Kinnear, Neale A D (2006) Driving as You Feel: A Psychological Investigation of the Novice Driver Problem. PhD thesis, Edinburgh Napier University.
Available under License Creative Commons Attribution Non-commercial.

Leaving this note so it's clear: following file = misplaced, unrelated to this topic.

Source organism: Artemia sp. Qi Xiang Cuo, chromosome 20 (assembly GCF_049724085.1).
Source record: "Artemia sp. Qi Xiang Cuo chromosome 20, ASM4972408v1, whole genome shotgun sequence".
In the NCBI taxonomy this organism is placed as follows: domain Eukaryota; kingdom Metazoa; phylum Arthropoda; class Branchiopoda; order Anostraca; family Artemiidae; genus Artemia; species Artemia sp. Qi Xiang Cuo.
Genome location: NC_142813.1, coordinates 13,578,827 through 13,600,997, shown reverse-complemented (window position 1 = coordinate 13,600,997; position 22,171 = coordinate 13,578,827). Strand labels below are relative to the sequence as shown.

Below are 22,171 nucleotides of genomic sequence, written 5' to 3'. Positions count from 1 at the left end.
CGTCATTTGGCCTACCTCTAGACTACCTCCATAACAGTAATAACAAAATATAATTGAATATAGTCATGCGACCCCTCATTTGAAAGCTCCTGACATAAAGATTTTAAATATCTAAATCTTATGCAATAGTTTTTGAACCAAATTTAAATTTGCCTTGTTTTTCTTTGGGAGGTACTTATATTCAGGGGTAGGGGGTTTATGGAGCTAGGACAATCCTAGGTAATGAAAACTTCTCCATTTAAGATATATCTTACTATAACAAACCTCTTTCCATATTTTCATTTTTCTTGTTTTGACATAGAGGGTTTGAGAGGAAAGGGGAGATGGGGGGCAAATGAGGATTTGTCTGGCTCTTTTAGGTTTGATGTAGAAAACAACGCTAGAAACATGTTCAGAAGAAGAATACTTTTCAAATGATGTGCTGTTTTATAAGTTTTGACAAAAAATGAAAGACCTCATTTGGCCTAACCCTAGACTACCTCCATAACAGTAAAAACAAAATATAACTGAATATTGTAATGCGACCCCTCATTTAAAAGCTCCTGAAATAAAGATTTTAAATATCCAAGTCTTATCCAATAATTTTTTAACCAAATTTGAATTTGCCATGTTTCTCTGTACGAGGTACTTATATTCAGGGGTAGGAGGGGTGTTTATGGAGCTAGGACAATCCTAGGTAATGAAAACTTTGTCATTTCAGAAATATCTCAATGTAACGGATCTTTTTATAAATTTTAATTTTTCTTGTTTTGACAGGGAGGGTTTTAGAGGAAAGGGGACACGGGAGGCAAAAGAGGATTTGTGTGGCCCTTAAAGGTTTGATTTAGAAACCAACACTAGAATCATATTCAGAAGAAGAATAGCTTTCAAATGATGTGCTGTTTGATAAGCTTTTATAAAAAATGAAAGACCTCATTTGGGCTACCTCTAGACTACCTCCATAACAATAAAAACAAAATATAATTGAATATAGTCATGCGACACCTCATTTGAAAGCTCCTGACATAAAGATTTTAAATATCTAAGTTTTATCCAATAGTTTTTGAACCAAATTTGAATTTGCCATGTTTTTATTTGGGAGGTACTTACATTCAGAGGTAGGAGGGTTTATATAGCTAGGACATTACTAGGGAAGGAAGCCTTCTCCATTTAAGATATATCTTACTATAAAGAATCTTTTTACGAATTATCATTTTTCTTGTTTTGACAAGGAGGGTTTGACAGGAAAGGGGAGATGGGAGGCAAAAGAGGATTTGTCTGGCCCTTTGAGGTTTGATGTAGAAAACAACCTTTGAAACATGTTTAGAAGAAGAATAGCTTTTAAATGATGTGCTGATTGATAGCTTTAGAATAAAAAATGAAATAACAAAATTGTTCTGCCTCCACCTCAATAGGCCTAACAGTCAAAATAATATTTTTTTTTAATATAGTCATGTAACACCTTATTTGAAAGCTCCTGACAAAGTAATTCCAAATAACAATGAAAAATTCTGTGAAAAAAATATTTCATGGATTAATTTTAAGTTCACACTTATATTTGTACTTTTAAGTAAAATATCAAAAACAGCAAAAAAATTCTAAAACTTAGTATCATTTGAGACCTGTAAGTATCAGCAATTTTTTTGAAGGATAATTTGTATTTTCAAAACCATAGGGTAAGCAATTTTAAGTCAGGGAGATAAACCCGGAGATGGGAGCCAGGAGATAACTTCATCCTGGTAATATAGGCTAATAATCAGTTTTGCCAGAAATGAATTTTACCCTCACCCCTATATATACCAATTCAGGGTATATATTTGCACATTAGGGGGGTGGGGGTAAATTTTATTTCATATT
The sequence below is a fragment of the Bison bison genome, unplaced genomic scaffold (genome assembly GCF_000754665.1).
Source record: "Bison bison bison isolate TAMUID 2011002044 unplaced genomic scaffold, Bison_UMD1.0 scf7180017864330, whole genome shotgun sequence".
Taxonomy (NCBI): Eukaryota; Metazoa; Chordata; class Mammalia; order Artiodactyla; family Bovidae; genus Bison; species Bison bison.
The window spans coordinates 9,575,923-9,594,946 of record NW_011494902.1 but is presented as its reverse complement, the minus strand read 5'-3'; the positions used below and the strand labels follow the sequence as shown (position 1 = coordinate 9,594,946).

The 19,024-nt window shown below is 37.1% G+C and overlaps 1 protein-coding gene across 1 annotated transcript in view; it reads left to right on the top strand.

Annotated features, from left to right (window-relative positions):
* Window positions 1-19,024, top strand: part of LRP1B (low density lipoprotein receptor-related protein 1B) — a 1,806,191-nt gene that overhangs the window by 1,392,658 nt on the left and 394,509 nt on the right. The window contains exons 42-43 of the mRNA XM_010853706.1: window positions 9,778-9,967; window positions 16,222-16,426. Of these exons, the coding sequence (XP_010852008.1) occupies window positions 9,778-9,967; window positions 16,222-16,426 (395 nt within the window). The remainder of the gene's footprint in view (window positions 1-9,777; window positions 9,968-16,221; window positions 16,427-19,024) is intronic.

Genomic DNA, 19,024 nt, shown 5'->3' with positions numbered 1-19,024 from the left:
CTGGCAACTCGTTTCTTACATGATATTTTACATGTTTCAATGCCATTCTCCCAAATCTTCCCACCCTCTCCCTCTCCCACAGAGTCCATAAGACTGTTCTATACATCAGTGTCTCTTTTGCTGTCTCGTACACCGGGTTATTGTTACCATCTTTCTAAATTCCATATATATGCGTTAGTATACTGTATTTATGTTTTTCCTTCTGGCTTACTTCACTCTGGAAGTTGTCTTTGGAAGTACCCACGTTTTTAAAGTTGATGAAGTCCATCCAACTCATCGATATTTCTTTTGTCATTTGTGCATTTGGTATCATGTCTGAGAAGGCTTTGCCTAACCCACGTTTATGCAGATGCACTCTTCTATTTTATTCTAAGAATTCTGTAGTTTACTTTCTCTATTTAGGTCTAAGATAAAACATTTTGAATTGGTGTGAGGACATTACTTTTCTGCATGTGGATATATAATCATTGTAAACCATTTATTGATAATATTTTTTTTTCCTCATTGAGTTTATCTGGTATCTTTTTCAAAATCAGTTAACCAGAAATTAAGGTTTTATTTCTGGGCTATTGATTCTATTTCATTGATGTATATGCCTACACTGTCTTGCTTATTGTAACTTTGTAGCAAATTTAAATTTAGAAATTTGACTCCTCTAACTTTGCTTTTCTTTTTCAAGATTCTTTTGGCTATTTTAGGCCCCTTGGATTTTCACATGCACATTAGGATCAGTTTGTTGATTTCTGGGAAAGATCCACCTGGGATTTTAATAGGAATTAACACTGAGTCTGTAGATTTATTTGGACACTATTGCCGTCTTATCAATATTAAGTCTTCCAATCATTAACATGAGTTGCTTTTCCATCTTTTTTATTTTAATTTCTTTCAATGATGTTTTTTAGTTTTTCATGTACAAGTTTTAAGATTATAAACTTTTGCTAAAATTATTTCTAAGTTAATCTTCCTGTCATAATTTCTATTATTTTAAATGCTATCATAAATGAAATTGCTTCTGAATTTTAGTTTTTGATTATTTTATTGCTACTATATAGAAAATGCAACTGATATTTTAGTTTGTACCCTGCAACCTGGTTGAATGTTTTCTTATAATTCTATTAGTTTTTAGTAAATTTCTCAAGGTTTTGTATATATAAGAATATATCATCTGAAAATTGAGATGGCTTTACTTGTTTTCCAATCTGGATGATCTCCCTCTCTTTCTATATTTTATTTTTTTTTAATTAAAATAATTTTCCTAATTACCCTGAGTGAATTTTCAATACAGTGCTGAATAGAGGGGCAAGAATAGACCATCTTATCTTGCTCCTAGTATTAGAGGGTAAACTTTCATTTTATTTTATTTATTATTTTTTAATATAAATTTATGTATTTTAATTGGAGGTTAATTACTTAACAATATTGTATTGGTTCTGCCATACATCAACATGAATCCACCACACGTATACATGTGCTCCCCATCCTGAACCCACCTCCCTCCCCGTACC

The current thesis aimed to explore the novice driver problem from a psychological perspective. The ultimate aim was to enhance knowledge and understanding which may advise how to improve novice driver safety. The novice driver problem is a worldwide trend; which in the UK involves one in five newly licensed drivers being crash involved in their first year of driving (Maycock & Forsyth, 1997). Research suggests that both age and inexperience are the major factors of novice driver crash risk; although inexperience has been shown to be the more important (Maycock, 2002). Crash risk reduces dramatically as drivers gain experience of driving after licensure, although what drivers are psychologically learning through experience is not yet understood. Using the Task-Capability Interface model (Fuller, 2005) to conceptualise driving, the current thesis sought to extend the theory by exploring the psychological processes through which drivers appraise risk and how this shapes a decision and behavioural response. Study One reports that there are two distinct ways in which drivers appraise risk, which supports theory proposed by Slovic et al. (2004): risk as feelings and risk as analysis. Current neurological theory, in the form of the Somatic Marker Hypothesis (Damasio, 1994), supports the role of feelings and emotion as an evolved automated system of human risk appraisal that biases judgement and decision making. Studies Two and Three investigated emotional appraisal of hazards between novice and experienced drivers through physiological skin conductance. The results suggest that novice drivers fail to emotionally appraise developing hazards when compared to experienced drivers. Study Three demonstrated that novice drivers who had driven less than 1000 miles had physiological anticipatory scores similar to learner drivers whereas novices who had driven more than 1000 miles had scores approaching those of experienced drivers. This demonstrated a learning curve mediated by driving experience. As a result of the thesis, it is suggested that further research into the role of feelings and emotion in learning to drive is performed. The implication of the results for graduated licensing is also discussed.
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